> >> If some "unverifiednode" exit server adversary has set themselves up
> >> in business of monitoring TOR users then isnt it because
> >> "AllowUnverifiedNodes" was removed (effectively).
> >
> >Right, you're confirming that we were right to change "Verified" to
> >"Valid".  Apparently, you *did* think that "verified" was a magicial
> >stamp of good intentions.
> >
> Well darling that is what it said... no?

Sorry, I don't think it ever said it was a magical stamp of good
intentions.  If we said that, that was a stupid thing for us to say,
and I'm glad we changed it.

> >[...]
> >> Personally, I think its irrelevant today, that at one time persons
> >> had to be known personally to run a verified server. Quaint but
> >> irrelevant. But hey, I dont mind having someone round to my place
> >> from the UK to verify me. Why not have 3 levels of security - level
> >> 2 - Registered - just what we have now. Level 1 - Verified - visit
> >> their setup. Level 3 - unregistered & unverified. And give us a
> >> config statement to use these levels or not.
> >
> >Dude, we're not going to impose a worldwide server auditing system.
> >We're not going to visit server operators' houses.   Even if it did,
> >what would it prove?  Any organization could set up servers in a bunch
> >of its members' houses.  Are we supposed to do background checks?
> >
> Chikita, you really must put your thinking cap on and stop ignoring
> the obvious. I said..

ITYM "chiquita", but I am not a little girl.

> Level 2 - registered - eg those that register their server name,
> provide their real name and address. Do a web credit check - simple
> and cheap. Get them to donate a COUPLE OF DOLLARS FOR THAT. Just
> send them a registration code in the post to their credit card
> address - the one they donated with and the address they gave for
> it. Of course they can still forge this - but would they? With lots
> of servers?
> Level 1 - verified - eg a visit from a VERIFIED operator after
> provision (copies) of household bills, local tax statement, or
> identification of company or org if an org, isp verification. Once
> again, of course they can still forge this darling - but would they?
> With lots of servers?
> You could even sub-level the Levels with a safety value.

Wow.  In my opinion, this would be tons of effort, would not pay for
itself, would turn operators away, would create a risk of information
leakage leading to identity theft, and would still be easy for
governments and nefarious organizations to subvert.  (Your security
model above seems based on the idea that the attacker can do things,
but wouldn't think it was worth the resources.  I worry that the
resource cost on server operators would also discourage them from
running good nodes.)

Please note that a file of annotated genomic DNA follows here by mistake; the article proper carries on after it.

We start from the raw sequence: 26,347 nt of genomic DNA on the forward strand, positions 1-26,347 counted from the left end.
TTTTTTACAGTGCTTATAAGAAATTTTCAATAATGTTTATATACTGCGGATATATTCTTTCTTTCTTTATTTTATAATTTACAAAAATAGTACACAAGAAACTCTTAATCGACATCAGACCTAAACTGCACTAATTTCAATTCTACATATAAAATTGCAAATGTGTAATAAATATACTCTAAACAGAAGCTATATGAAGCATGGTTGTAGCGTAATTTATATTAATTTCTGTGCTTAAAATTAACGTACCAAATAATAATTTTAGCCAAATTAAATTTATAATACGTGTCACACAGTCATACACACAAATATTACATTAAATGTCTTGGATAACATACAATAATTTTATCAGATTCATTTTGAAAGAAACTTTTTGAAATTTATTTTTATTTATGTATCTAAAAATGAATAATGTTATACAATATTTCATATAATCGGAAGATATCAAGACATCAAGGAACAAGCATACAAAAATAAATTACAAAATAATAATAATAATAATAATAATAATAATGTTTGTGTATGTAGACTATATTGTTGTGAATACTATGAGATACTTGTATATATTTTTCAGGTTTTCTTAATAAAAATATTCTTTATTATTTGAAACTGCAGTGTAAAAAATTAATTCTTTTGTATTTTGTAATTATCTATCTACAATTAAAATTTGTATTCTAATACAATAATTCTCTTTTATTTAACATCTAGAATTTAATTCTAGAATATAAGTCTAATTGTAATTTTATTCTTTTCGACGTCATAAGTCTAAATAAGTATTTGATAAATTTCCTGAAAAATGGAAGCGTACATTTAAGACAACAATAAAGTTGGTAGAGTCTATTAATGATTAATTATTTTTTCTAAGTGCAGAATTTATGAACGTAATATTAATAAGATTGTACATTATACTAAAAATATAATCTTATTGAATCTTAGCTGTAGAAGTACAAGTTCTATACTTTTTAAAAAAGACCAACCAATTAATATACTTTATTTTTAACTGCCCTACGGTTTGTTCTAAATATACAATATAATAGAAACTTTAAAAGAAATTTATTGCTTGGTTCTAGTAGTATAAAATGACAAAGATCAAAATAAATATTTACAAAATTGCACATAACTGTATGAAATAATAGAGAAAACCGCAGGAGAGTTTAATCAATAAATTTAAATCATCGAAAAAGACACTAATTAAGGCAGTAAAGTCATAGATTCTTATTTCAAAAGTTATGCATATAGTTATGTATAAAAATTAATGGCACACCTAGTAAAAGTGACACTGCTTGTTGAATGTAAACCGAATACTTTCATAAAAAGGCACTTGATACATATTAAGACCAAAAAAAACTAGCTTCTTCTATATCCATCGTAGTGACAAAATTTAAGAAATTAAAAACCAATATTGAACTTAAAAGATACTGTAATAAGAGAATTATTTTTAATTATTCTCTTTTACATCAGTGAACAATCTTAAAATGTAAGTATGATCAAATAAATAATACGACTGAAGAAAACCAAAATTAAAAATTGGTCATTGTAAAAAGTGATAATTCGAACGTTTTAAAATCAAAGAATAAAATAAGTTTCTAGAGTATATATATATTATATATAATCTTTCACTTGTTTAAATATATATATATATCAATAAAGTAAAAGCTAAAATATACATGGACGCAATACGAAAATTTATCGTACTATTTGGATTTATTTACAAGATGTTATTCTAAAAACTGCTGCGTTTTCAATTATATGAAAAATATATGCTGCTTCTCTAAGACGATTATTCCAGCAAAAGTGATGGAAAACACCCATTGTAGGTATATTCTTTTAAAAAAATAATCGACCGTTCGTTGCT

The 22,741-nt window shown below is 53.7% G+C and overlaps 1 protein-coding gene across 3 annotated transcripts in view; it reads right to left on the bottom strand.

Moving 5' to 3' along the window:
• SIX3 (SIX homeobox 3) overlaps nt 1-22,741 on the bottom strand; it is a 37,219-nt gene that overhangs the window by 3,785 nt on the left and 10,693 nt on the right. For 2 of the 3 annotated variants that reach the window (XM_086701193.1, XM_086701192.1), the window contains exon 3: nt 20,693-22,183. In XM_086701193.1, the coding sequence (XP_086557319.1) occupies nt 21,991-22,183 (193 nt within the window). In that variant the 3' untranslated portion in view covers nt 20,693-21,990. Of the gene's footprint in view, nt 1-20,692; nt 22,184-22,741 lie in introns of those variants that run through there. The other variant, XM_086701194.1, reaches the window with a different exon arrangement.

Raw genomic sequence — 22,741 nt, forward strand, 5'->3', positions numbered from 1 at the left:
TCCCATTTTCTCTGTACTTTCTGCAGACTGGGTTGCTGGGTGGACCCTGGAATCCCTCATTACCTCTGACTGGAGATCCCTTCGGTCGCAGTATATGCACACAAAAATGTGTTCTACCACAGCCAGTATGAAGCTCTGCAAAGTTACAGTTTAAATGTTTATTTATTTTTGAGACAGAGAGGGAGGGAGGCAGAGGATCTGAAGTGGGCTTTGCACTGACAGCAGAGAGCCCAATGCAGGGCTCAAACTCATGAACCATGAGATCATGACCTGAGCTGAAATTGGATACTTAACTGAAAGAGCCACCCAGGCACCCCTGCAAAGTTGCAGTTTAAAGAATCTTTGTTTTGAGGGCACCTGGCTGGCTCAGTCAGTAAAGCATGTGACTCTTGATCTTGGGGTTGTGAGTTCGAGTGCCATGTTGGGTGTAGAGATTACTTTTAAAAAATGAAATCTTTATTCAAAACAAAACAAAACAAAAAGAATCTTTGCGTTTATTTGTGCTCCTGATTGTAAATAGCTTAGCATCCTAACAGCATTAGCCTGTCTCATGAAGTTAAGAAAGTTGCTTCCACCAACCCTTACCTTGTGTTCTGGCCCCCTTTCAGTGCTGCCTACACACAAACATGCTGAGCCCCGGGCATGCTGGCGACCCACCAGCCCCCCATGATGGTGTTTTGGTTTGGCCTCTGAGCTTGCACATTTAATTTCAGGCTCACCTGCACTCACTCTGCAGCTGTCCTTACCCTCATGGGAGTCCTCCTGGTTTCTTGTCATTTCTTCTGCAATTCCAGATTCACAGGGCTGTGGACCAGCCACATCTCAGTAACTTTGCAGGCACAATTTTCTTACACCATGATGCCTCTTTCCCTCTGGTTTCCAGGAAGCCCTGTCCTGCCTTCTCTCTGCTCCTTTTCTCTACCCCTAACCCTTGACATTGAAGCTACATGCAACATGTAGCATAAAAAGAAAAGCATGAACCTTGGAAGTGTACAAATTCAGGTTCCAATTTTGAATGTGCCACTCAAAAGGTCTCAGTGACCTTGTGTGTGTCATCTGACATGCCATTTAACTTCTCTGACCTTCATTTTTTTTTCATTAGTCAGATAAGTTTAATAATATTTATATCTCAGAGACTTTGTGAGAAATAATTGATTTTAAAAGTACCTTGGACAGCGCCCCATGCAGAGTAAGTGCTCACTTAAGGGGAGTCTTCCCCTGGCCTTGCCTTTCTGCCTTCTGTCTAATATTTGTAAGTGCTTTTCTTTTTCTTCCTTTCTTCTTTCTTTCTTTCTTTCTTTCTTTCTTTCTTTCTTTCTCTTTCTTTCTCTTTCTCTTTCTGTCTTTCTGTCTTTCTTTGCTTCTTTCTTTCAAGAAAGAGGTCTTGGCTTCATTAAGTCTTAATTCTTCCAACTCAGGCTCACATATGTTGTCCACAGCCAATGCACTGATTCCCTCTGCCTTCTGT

I realize that I could be wrong here; I'm just pointing out that this
is not a trivial idea, and it's not an obviously unalloyed win.

> >> On a related issue, I have attempted to the "ExcludeNodes" config
> >> and it doesnt seem to work. I am sure that of the dozens of nodes
> >> I've tried to exclude (and failed to exclude - test only) ALL of
> >> them cannot be my "guard" nodes. Ok this might only be winOS,
> >> perhaps everyone should check it out for themselves. Just to be
> >> sure. I've noticed others have seen similar. Re-check.
> >
> >ExcludeNodes *is* supposed to work.  If it doesn't, submit a bug
> >report.  Warning! You will need to describe *exactly* what you did,
> >and *exactly* what Tor did in response.  Logs will help. This is too
> >hard for many people.
> Well hey thankyou for the advice. Without Vidalia working on Win2k
> i'm stuffed, buit then you knew that didnt you.

No, I'm afraid I didn't know that; I genuinely would like this feature
to work.  If vidalia isn't working for you, you could possibly try
editing your torrc?  No pressure; I don't mean for this to be any kind
of accusation or anything.  Just... if you want us to fix something
that seems to work for us, we need information on how it's broken.

> >frustratedly yrs,
> I believe you. Its always frustrating when people start asking
> questions about subjects you would really like swept under the
> carpet and forgotten.
> Just remember to answer them with politeness and integrity. And you
> wont go far wrong. If not you might be mistaken for a dictatorial
> pleb with an axe to grind.

My apologies for my unprovoked rudeness.  I like to think of free
software as a darwinian meritocracy rather than a dictatorship, and
would certainly hope that if Roger and I do a bad job as developers,
the community will realize this, try to talk us info doing something
sensible, fork Tor if we don't, and stop us from harming the world any

But seriously, we're trying to do our best here.

Nick Mathewson